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HomeFarming News‘We can reduce the number of people killed and injured on farms’
Catherina Cunnane
Catherina Cunnane
Catherina Cunnane hails from a sixth-generation drystock and specialised pedigree suckler enterprise in Co. Mayo. She currently holds the positions of editor and general manager at That's Farming, having joined the firm during its start-up phase in 2015.
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‘We can reduce the number of people killed and injured on farms’

The Farm Safety Partnerships (FSP) in Northern Ireland and the Republic of Ireland urge farmers to remain vigilant to the dangers associated with working on farms.

The reminder comes at the start of Farm Safety Week, an annual event the Farm Safety Foundation leads.

Farm Safety Partnerships

The HSENI in 2020 recorded 4 fatalities on farms in Northern Ireland.

In the Republic of Ireland, the Health and Safety Authority (HSA) reported 17 deaths during the same period.

So far in 2021 and up to July 16th this year, HSENI has recorded 2 fatalities in Northern Ireland, and the HSA has recorded 3.

Harry Sinclair, chair of the FSP and HSENI board member, said: “Farm Safety Week offers us an opportunity not only to thank farmers everywhere for their efforts in meeting the challenges of the COVID pandemic, but also to reflect on the very real dangers they face every day in ensuring that we have the farm produce which can so easily be taken for granted.”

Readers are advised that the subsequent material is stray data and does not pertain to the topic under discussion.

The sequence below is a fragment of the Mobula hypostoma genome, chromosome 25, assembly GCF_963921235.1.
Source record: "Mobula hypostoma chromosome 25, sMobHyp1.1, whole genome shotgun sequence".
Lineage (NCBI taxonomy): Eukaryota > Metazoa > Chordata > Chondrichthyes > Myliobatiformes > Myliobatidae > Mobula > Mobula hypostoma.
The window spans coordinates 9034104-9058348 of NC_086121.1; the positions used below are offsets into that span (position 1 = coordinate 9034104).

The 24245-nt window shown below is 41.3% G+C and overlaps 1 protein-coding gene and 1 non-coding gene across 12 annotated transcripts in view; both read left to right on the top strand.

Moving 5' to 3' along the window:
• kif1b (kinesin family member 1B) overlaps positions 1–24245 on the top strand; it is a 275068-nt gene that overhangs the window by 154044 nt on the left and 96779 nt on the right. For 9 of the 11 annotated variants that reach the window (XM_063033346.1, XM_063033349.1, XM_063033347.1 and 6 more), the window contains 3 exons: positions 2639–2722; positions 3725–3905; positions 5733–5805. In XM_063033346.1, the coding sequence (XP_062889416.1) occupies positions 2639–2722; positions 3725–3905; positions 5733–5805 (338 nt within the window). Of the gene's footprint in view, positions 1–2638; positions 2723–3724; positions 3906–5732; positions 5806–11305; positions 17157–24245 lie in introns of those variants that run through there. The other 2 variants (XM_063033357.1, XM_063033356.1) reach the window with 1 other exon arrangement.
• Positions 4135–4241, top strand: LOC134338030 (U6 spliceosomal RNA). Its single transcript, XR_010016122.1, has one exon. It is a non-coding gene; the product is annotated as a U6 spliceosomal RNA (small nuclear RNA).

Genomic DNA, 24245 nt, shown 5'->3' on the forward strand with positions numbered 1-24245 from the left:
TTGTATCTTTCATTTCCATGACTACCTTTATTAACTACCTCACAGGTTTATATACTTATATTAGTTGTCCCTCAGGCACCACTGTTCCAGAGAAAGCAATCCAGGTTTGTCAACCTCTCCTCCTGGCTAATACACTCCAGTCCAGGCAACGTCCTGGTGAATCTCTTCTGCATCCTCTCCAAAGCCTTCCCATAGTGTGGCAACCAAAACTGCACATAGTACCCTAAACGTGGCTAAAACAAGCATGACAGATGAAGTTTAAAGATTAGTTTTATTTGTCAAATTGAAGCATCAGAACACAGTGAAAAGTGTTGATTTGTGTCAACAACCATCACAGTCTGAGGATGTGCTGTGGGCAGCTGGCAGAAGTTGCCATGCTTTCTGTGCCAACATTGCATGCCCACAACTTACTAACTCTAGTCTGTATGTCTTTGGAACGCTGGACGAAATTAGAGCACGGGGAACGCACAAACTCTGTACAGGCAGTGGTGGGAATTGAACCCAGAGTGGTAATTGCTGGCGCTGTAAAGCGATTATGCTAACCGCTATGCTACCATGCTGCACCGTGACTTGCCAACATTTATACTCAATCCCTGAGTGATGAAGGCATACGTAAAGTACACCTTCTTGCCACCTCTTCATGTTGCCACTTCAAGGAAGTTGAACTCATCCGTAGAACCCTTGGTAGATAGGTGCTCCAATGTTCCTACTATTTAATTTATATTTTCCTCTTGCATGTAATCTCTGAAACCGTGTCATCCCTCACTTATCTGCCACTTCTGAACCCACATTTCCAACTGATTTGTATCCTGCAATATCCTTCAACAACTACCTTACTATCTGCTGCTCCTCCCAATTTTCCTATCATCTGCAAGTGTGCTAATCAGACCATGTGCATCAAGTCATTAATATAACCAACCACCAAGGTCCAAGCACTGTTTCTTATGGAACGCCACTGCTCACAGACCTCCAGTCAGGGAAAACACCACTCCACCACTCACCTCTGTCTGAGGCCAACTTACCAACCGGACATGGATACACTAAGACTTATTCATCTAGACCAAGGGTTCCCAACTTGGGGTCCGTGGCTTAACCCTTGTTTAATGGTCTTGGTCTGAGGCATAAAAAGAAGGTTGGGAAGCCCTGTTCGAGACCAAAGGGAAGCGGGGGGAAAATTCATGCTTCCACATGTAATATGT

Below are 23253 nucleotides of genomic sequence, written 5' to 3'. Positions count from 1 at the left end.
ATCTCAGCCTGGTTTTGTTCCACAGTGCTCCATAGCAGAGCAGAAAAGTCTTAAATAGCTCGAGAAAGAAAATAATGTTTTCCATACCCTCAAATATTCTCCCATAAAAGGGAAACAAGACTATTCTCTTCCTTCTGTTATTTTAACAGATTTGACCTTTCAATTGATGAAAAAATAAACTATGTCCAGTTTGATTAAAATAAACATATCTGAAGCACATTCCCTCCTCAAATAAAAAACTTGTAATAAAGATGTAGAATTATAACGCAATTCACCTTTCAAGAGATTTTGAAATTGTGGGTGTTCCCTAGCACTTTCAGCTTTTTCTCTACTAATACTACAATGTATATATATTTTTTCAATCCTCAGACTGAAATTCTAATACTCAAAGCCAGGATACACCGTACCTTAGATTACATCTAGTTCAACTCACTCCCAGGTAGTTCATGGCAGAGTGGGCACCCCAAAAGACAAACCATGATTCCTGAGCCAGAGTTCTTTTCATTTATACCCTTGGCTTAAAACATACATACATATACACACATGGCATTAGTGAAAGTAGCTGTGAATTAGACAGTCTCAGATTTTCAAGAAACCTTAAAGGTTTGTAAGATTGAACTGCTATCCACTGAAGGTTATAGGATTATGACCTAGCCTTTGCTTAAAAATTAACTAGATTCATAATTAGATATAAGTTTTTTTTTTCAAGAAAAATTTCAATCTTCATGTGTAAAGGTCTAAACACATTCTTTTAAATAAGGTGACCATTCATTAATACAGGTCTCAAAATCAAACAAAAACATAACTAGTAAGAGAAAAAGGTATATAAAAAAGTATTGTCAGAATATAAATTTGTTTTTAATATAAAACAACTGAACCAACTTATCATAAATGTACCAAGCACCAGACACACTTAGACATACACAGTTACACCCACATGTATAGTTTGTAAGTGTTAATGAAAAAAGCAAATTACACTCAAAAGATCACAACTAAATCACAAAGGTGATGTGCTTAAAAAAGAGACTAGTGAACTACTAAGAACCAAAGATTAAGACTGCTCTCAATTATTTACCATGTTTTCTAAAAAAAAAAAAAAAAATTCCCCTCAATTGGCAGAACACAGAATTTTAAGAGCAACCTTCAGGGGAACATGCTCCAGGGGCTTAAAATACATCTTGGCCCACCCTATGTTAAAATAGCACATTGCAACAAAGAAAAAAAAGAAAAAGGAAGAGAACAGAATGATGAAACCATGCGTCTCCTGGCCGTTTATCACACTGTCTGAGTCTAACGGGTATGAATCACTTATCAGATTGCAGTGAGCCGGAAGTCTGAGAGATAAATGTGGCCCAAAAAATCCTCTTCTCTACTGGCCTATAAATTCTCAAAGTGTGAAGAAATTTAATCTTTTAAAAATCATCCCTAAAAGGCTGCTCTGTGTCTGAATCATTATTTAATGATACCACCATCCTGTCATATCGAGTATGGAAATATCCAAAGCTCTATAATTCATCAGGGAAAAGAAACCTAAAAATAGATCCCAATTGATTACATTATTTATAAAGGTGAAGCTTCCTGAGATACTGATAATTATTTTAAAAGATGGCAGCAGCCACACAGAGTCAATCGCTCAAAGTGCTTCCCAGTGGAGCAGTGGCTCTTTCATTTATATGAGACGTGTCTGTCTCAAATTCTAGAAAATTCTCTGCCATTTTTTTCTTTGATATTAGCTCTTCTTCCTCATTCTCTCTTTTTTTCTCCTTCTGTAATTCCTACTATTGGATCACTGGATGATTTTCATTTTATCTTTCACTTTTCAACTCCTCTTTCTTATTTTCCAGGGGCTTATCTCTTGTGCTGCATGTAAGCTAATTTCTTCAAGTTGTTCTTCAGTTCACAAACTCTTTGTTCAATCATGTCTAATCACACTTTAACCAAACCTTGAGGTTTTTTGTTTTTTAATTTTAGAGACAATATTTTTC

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“Farming can be a dangerous profession. I urge everyone involved in farm work to stop and ‘rethink risk’ before doing any job.”

“By working together and taking some simple precautions, we can reduce the number of people killed and injured on farms.”

The causes of major injuries and death on farms across the island of Ireland come from incidents involving:

  • Machinery and equipment;
  • Animals;
  • Falls;
  • Slurry.
Focus on high-risk areas in farming

Ciaran Roche, chair of the FSPAC and HSA board member, said: “During Farm Safety Week, I strongly encourage all farmers and farm families to take time to discuss and focus on the high-risk areas in farming, including; tractor and vehicle operation and livestock handling.”

“In particular, I would urge those over 65, who may now be less agile and slower to avoid injury, to consider their own health and safety.”

He stressed that tractors, quads and other farm vehicles can lead to deaths and life-changing injuries.

“Check and maintain all farm vehicles and restrict their use to competent operators only.”

“When dealing with livestock, work in a way that minimises physical contact. Always consider how you will protect yourself and others from an unexpected attack.”

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